The town of Falmouth accounted losses in the raid at over £50,000. [18] Part of the Falmouth Neck was politically separated in 1786 to form the city of Portland, Maine, [19] but significant recompense was not made until 1791, when Congress granted two tracts of land as compensation. These tracts became the towns of New Portland, Maine and Freeman.

Political reaction

News of the raid caused uproar in the colonies, especially fueled by its cruelty. [10] The Massachusetts Provincial Congress authorized the issue of letters of marque, licensing privateer actions against the British navy. [20] The Second Continental Congress heard of the event just as word arrived of King George's Proclamation of Rebellion. Outraged by the news, Congress recommended that some provinces adopt self-rule and that Royal Navy ships be seized in South Carolina. [21] The attack on Falmouth stimulated Congress to advance its plans to establish a Continental Navy. It authorized commissioning two ships on October 30 "for the protection and defense of the united Colonies". [22] The Falmouth incident was again mentioned on November 25, when Congress passed legislation described by John Adams as "the true origin of the American Navy". [23]

When news of the event first reached England, it was dismissed as rebel propaganda. [24] When the reports were confirmed, Graves' superior, Lord George Germain expressed surprise rather than offense: "I am to suppose that Admiral Graves had good reason for the step he took". This was in spite of orders to not commit such acts unless the town clearly refused to do business with the British. [10] Graves was relieved of his command in December 1775, in part due to his failure to suppress the American naval forces. [25]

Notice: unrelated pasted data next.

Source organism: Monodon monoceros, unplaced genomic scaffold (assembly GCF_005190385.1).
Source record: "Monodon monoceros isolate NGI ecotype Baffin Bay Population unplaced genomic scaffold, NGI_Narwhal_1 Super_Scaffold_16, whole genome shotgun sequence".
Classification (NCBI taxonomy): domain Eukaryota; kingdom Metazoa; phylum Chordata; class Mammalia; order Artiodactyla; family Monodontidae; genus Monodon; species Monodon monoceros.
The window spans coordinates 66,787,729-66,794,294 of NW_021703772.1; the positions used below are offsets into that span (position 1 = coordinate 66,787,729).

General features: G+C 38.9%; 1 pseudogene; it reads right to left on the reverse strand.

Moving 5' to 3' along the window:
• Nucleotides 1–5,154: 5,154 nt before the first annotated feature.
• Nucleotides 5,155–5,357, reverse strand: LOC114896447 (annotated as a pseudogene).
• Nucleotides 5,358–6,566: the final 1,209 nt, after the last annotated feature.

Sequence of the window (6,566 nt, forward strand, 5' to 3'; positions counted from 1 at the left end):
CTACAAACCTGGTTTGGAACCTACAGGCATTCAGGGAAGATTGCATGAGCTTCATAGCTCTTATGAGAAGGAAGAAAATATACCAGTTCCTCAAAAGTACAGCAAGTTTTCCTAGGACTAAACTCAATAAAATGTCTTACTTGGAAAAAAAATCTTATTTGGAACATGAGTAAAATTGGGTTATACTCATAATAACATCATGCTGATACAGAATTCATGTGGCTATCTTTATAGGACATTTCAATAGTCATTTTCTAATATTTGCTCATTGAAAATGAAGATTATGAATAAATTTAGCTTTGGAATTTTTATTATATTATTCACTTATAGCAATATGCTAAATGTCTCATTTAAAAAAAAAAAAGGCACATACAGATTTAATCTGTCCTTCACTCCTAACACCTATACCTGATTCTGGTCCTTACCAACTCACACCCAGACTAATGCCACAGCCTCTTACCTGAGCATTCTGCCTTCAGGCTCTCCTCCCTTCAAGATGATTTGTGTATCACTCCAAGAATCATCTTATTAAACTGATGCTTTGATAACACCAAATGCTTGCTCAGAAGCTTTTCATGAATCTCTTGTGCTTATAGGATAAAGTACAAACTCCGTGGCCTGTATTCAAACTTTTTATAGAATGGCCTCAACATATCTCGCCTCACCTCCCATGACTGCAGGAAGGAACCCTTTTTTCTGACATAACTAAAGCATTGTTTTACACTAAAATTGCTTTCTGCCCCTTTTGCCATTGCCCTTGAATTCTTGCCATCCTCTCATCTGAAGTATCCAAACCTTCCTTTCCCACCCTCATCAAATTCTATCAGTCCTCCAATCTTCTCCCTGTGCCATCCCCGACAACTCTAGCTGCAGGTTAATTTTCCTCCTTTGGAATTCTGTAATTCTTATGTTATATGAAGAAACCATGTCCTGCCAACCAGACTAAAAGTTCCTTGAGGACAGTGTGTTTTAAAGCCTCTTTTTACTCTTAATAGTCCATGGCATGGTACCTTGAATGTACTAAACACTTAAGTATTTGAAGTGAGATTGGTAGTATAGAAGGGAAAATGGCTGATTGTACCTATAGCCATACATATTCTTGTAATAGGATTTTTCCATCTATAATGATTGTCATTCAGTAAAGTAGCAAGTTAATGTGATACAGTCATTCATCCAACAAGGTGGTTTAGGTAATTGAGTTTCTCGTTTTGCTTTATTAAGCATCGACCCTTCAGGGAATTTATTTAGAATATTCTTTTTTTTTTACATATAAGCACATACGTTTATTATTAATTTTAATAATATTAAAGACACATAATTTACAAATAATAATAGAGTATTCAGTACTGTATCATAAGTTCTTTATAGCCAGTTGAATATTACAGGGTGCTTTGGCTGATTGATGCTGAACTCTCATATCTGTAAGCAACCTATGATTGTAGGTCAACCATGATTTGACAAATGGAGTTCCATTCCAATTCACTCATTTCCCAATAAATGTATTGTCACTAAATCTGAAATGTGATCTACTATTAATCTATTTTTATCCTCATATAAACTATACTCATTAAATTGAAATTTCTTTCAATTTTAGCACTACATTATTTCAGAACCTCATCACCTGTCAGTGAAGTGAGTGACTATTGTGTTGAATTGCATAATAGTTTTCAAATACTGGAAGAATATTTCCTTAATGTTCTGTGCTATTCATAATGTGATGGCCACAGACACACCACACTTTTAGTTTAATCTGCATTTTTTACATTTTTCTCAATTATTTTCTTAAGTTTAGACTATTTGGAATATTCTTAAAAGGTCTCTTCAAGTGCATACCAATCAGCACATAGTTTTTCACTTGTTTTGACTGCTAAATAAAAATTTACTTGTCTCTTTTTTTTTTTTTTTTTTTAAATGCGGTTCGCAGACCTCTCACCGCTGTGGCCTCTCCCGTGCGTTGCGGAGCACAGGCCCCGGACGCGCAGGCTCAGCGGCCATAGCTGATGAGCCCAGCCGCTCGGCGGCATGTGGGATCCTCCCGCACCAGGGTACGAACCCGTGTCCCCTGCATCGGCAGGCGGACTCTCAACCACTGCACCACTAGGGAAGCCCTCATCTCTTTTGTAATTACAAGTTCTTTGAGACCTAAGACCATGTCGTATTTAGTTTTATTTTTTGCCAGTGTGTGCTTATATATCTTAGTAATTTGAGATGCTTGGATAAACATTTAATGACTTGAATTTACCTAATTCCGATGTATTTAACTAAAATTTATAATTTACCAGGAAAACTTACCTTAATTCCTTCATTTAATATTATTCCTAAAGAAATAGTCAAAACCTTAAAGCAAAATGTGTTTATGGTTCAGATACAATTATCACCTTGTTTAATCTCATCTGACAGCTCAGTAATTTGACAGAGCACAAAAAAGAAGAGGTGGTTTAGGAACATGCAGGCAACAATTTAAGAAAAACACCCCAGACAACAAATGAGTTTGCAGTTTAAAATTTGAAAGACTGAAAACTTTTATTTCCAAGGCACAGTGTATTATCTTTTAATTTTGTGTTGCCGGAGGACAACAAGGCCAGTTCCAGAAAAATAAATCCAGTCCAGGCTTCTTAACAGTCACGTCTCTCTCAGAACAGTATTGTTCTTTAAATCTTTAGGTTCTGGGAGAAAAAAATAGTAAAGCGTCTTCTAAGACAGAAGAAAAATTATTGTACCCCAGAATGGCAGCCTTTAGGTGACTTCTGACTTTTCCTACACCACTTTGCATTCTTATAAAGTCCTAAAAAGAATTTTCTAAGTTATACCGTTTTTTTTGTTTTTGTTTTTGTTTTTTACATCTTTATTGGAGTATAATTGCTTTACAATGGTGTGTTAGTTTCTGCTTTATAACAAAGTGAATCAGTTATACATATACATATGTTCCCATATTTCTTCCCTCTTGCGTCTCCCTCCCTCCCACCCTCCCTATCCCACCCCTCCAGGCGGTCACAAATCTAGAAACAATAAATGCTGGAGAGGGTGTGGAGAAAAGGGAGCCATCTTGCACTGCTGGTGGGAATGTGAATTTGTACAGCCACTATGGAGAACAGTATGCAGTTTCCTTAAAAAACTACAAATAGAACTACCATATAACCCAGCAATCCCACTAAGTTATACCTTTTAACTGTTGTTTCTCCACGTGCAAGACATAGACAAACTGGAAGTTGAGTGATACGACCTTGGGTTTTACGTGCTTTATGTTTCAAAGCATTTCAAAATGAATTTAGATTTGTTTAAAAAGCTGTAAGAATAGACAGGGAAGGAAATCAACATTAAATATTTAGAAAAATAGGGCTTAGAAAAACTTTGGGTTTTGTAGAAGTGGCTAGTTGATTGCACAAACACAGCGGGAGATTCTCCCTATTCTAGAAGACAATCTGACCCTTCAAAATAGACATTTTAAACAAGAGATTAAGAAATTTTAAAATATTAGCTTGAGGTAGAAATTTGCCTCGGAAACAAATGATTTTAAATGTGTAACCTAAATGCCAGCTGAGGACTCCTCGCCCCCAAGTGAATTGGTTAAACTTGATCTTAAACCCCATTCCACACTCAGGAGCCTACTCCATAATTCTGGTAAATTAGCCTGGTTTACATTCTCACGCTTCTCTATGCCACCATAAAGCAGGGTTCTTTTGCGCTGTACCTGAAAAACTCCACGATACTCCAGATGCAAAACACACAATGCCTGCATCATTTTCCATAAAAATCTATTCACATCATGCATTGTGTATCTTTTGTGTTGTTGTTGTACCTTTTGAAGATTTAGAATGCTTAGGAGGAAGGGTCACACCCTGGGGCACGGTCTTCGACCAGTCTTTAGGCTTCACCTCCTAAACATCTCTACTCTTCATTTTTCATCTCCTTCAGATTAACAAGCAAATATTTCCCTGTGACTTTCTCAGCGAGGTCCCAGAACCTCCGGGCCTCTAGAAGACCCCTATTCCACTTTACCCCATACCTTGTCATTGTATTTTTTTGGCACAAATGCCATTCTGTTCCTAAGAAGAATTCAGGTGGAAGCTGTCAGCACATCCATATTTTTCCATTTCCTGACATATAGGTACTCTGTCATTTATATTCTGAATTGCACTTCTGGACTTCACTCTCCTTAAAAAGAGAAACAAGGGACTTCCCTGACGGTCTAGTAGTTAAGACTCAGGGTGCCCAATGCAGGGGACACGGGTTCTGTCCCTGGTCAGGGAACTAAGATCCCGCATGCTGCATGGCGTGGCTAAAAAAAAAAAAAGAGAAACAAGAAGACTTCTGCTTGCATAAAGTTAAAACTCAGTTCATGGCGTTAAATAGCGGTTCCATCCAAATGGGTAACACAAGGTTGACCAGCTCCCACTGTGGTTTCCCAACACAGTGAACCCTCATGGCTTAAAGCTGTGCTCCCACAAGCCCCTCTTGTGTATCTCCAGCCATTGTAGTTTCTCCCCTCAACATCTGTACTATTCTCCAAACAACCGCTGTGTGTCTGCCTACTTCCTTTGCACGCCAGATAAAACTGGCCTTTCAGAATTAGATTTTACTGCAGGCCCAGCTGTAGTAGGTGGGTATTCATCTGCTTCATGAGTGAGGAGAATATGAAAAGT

News of the event also reached the French government who were carefully monitoring political developments in North America. The French foreign secretary wrote: "I can hardly believe this absurd as well as barbaric procedure on the part of an enlightened and civilized nation." [24]

Mowat's career suffered as a result of his actions. He was repeatedly passed over for promotion, and achieved it only when he downplayed his role in the event or omitted it entirely from his record. [25]

Similar acts of reprisal